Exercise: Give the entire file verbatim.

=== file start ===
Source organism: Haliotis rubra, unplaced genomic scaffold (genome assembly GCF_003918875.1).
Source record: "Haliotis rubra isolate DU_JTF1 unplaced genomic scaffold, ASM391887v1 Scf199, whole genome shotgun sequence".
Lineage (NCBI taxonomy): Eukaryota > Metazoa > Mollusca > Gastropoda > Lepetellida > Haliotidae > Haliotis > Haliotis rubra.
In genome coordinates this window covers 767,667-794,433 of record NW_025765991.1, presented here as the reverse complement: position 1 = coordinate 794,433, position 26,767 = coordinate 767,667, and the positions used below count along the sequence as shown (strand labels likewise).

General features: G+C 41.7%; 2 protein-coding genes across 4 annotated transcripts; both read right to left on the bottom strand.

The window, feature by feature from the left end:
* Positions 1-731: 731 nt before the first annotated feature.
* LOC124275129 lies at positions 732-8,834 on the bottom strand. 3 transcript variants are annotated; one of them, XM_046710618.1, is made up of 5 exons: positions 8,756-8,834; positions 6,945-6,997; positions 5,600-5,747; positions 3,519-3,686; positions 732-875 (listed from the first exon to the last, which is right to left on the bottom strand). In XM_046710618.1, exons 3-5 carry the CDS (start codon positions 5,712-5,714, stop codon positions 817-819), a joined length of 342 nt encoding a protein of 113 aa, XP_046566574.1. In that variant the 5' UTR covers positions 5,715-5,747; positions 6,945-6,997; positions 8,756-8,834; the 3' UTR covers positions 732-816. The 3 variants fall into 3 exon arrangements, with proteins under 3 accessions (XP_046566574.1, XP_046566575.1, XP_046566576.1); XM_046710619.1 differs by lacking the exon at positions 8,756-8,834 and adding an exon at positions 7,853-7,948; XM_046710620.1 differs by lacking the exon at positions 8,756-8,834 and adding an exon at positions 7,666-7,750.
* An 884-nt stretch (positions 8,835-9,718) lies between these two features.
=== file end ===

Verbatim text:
Source organism: Haliotis rubra, unplaced genomic scaffold (genome assembly GCF_003918875.1).
Source record: "Haliotis rubra isolate DU_JTF1 unplaced genomic scaffold, ASM391887v1 Scf199, whole genome shotgun sequence".
Lineage (NCBI taxonomy): Eukaryota > Metazoa > Mollusca > Gastropoda > Lepetellida > Haliotidae > Haliotis > Haliotis rubra.
In genome coordinates this window covers 767,667-794,433 of record NW_025765991.1, presented here as the reverse complement: position 1 = coordinate 794,433, position 26,767 = coordinate 767,667, and the positions used below count along the sequence as shown (strand labels likewise).

General features: G+C 41.7%; 2 protein-coding genes across 4 annotated transcripts; both read right to left on the bottom strand.

The window, feature by feature from the left end:
* Positions 1-731: 731 nt before the first annotated feature.
* LOC124275129 lies at positions 732-8,834 on the bottom strand. 3 transcript variants are annotated; one of them, XM_046710618.1, is made up of 5 exons: positions 8,756-8,834; positions 6,945-6,997; positions 5,600-5,747; positions 3,519-3,686; positions 732-875 (listed from the first exon to the last, which is right to left on the bottom strand). In XM_046710618.1, exons 3-5 carry the CDS (start codon positions 5,712-5,714, stop codon positions 817-819), a joined length of 342 nt encoding a protein of 113 aa, XP_046566574.1. In that variant the 5' UTR covers positions 5,715-5,747; positions 6,945-6,997; positions 8,756-8,834; the 3' UTR covers positions 732-816. The 3 variants fall into 3 exon arrangements, with proteins under 3 accessions (XP_046566574.1, XP_046566575.1, XP_046566576.1); XM_046710619.1 differs by lacking the exon at positions 8,756-8,834 and adding an exon at positions 7,853-7,948; XM_046710620.1 differs by lacking the exon at positions 8,756-8,834 and adding an exon at positions 7,666-7,750.
* An 884-nt stretch (positions 8,835-9,718) lies between these two features.